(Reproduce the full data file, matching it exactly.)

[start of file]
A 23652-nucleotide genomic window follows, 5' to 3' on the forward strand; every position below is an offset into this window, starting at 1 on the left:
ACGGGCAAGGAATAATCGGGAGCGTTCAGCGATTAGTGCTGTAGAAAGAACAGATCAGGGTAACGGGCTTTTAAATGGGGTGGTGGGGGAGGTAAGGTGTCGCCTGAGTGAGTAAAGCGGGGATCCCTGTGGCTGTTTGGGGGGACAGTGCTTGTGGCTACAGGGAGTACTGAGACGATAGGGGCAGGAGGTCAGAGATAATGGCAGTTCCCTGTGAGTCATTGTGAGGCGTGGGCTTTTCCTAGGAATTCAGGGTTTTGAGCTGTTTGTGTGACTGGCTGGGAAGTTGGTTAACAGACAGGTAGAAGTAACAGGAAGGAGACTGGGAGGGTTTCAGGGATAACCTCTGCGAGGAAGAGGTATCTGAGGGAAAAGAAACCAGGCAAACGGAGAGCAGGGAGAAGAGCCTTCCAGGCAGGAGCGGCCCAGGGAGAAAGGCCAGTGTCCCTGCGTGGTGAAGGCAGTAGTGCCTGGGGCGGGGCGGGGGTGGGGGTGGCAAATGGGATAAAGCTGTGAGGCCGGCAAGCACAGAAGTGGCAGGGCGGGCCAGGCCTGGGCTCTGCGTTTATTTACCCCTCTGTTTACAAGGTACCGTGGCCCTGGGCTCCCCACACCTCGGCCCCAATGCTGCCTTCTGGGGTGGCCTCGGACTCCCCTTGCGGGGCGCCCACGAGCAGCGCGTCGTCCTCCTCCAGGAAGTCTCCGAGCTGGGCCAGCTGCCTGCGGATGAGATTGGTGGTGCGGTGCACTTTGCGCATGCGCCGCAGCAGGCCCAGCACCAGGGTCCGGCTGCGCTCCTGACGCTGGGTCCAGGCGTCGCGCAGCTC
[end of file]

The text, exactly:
A 23652-nucleotide genomic window follows, 5' to 3' on the forward strand; every position below is an offset into this window, starting at 1 on the left:
ACGGGCAAGGAATAATCGGGAGCGTTCAGCGATTAGTGCTGTAGAAAGAACAGATCAGGGTAACGGGCTTTTAAATGGGGTGGTGGGGGAGGTAAGGTGTCGCCTGAGTGAGTAAAGCGGGGATCCCTGTGGCTGTTTGGGGGGACAGTGCTTGTGGCTACAGGGAGTACTGAGACGATAGGGGCAGGAGGTCAGAGATAATGGCAGTTCCCTGTGAGTCATTGTGAGGCGTGGGCTTTTCCTAGGAATTCAGGGTTTTGAGCTGTTTGTGTGACTGGCTGGGAAGTTGGTTAACAGACAGGTAGAAGTAACAGGAAGGAGACTGGGAGGGTTTCAGGGATAACCTCTGCGAGGAAGAGGTATCTGAGGGAAAAGAAACCAGGCAAACGGAGAGCAGGGAGAAGAGCCTTCCAGGCAGGAGCGGCCCAGGGAGAAAGGCCAGTGTCCCTGCGTGGTGAAGGCAGTAGTGCCTGGGGCGGGGCGGGGGTGGGGGTGGCAAATGGGATAAAGCTGTGAGGCCGGCAAGCACAGAAGTGGCAGGGCGGGCCAGGCCTGGGCTCTGCGTTTATTTACCCCTCTGTTTACAAGGTACCGTGGCCCTGGGCTCCCCACACCTCGGCCCCAATGCTGCCTTCTGGGGTGGCCTCGGACTCCCCTTGCGGGGCGCCCACGAGCAGCGCGTCGTCCTCCTCCAGGAAGTCTCCGAGCTGGGCCAGCTGCCTGCGGATGAGATTGGTGGTGCGGTGCACTTTGCGCATGCGCCGCAGCAGGCCCAGCACCAGGGTCCGGCTGCGCTCCTGACGCTGGGTCCAGGCGTCGCGCAGCTC